This is one of those catalogues that has become famous. When i started collecting Stedelijk Museum catalogues some 20 years ago. The first “lot” i bought contained 2 of these and my first thought was….who in the world is interested in these catalogues, but his has changed over the years. 2 reasons….
1st. Herman de Vries has become one of the most important artists since he first presented his works in the Stedelijk Museum.
2nd. What i did not realize at that time, but which is realized by many nowadays is that these catalogues were not a catalogue at all, but true multiples that were published on the occasion af an exhibition. Among them, Soto, Hamilton, Paolozzi, Arp, Calder and…. certainly this RANDOM SHAPES by Herman de Vries.
It was published with no 578 and contained a white cover which contained a see through envelope containing the Random shapes by de Vries a6 page folder with explanation in dutch made it complete.
The Random Shapes has become iconic for the Stedelijk Museum catalogues and finally after a long time i managed to find me another copy which is available at www.ftn-books.com
Each year, for over 30 years, an artist, with whom Momart has an established relationship, has been invited to design a limited Christmas card edition for Momart’s clients. Since then they have been lucky to collaborate on this project with many of the top British and international artists including Lucian Freud, David Hockney, Gary Hume, Sarah Lucas, Tracey Emin and Damien Hirst and especially the Freud edition has rose to mythic proportions. A printed card which was designed by the artist himself and making this one of the last works of art in edition Freud has made before he died in 2011.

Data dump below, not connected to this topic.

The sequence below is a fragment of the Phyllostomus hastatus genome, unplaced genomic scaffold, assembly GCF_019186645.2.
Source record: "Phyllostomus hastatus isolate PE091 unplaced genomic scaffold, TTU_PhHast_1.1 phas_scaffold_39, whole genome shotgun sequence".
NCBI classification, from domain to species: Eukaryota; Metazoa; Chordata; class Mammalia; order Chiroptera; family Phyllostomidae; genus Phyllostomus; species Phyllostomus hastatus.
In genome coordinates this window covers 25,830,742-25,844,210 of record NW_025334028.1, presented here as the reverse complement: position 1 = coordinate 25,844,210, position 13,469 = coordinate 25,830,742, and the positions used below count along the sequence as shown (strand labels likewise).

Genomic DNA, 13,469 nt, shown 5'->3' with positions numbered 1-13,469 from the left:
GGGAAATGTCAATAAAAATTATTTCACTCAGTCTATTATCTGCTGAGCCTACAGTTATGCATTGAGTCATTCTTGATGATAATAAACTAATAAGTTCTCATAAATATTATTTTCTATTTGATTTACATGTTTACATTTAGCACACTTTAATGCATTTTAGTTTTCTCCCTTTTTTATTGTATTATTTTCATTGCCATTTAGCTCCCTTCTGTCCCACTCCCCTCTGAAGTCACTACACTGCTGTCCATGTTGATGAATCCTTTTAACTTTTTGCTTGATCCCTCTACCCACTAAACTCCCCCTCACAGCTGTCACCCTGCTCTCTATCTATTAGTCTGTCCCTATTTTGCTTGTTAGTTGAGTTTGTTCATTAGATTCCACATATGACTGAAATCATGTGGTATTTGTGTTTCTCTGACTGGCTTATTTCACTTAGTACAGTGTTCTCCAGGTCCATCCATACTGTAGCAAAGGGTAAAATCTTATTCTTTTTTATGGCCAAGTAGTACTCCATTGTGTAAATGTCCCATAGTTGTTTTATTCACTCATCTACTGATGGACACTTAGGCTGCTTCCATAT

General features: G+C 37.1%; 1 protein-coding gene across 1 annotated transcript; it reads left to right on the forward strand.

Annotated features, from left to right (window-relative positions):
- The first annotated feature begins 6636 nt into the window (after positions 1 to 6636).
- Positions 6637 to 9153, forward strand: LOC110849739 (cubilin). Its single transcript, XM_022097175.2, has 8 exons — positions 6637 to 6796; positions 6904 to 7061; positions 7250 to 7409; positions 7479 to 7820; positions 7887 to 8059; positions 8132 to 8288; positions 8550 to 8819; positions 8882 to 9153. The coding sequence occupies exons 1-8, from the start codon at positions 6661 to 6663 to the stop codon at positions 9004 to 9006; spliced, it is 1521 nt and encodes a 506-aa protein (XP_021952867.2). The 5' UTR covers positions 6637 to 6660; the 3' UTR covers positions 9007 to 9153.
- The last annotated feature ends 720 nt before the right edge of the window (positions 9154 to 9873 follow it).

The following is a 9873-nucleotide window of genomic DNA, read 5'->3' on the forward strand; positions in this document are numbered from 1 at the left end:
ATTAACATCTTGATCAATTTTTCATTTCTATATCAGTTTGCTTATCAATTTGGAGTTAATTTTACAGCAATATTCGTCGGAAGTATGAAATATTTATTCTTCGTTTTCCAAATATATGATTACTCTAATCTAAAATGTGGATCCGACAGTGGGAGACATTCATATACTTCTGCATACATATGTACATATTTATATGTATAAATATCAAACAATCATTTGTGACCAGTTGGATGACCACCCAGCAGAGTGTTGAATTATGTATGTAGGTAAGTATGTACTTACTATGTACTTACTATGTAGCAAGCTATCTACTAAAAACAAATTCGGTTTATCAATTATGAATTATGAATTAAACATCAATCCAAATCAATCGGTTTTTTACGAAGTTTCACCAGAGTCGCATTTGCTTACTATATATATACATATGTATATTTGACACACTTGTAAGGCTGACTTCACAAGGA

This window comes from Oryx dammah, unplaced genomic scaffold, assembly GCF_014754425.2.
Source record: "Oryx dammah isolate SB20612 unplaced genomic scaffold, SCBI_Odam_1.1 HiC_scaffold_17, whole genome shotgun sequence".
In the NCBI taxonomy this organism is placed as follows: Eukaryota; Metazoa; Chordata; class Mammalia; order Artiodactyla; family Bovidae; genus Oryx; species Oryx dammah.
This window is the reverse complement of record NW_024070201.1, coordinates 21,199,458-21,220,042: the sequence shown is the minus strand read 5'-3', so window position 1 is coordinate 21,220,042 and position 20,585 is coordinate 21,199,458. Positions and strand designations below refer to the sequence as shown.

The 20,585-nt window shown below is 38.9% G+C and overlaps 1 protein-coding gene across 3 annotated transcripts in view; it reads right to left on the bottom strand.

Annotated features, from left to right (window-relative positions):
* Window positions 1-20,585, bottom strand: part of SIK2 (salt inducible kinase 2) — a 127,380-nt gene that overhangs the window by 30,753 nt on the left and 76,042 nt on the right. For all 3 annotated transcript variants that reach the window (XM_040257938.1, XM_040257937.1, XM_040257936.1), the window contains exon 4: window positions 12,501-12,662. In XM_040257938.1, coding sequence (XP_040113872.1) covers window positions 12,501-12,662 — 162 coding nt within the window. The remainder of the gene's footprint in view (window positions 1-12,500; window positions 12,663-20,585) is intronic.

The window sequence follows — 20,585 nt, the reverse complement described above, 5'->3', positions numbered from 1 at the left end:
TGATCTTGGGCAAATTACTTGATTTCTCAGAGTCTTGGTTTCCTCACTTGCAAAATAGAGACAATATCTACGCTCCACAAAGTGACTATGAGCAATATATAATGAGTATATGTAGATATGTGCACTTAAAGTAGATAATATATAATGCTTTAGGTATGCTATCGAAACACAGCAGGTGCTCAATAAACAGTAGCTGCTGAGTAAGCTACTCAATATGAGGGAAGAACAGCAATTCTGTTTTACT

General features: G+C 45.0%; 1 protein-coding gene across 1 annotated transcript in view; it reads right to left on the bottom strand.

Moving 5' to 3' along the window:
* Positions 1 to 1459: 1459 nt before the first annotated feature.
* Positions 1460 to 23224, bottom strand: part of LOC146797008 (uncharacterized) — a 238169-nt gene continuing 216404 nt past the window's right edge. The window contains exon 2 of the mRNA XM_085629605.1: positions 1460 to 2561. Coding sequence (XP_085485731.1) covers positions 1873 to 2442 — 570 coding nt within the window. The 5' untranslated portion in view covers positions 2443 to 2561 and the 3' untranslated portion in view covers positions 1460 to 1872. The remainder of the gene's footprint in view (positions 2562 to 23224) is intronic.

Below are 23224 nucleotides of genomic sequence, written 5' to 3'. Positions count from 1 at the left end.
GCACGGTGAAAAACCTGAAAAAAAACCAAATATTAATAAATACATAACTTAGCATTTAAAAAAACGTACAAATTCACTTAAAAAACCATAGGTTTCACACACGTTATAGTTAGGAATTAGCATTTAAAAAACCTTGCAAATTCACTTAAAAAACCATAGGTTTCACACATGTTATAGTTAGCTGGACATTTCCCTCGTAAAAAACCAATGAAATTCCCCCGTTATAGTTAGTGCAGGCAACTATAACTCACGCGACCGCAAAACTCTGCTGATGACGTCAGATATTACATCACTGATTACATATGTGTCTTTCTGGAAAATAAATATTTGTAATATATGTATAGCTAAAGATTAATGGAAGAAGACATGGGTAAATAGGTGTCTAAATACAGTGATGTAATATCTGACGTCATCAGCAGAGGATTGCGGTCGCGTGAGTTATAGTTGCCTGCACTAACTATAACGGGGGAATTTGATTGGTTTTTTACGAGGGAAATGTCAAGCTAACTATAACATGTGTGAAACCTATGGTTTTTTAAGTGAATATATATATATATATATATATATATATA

The card is now sought over by collectors and Freud enthousiasts worldwide and www.ftn-books.com has one for sale.
20 x 24cm
Consists of a reproduction of an original sketch by Lucian Freud mounted on folded buff card stock and contained in buff envelope.
MOMART Christmas Edition
The entire MOMART Christmas Greeting series is now in the permanent collection of the Victoria and Albert Museum, The Tate and several other international museums.
OLYMPUS DIGITAL CAMERA
OLYMPUS DIGITAL CAMERA
The card comes together with all the original Momart packaging material.
One of the more classic sculptors in the Netherlands. She is probably the most well known sculptor from the last century. Possibly the reason is, that it is believed that she gave lessons to the young Princess Beatrix , who is a gifted amateur sculptor herself and has always admired van Pallandt.
For me van Pallandt stands for one of the very best catalogues the Stedelijk Museum has ever published and Eja Siepman van den Berg, who was the first to win the Charlotte van Pallandt prize for sculpture. van Pallandt is a classic sculptor and a great technician, but besides her fantastic technique, i always get the same feeling when i see her sculptures. I am a little bored. Great for a first look , but when studied for a longer time i loose interest where as the sculptures by Eja Siepman van den Berg grow on you and with every possible angle and lighting the sculpture shows itself differently and fascinates. Better judge for yourself…..On the left a van Pallandt portrait , on the right ” stapje” . by Eja Siepman van den Berg.
Eja Siepman van den berg , Stapje
One exception… the statue by van Pallandt of the former Queen Wilhelmina…almost abstract in its approach, but the outline and posture are certainly that of Wilhelmina. See it from a distance and it is an abstract blur, come closer and it is Queen Wilhelmina determined to lead a small country.
www.ftn-books.com has some publications on van Pallandt available including the mentioned Stedelijk Museum catalogue.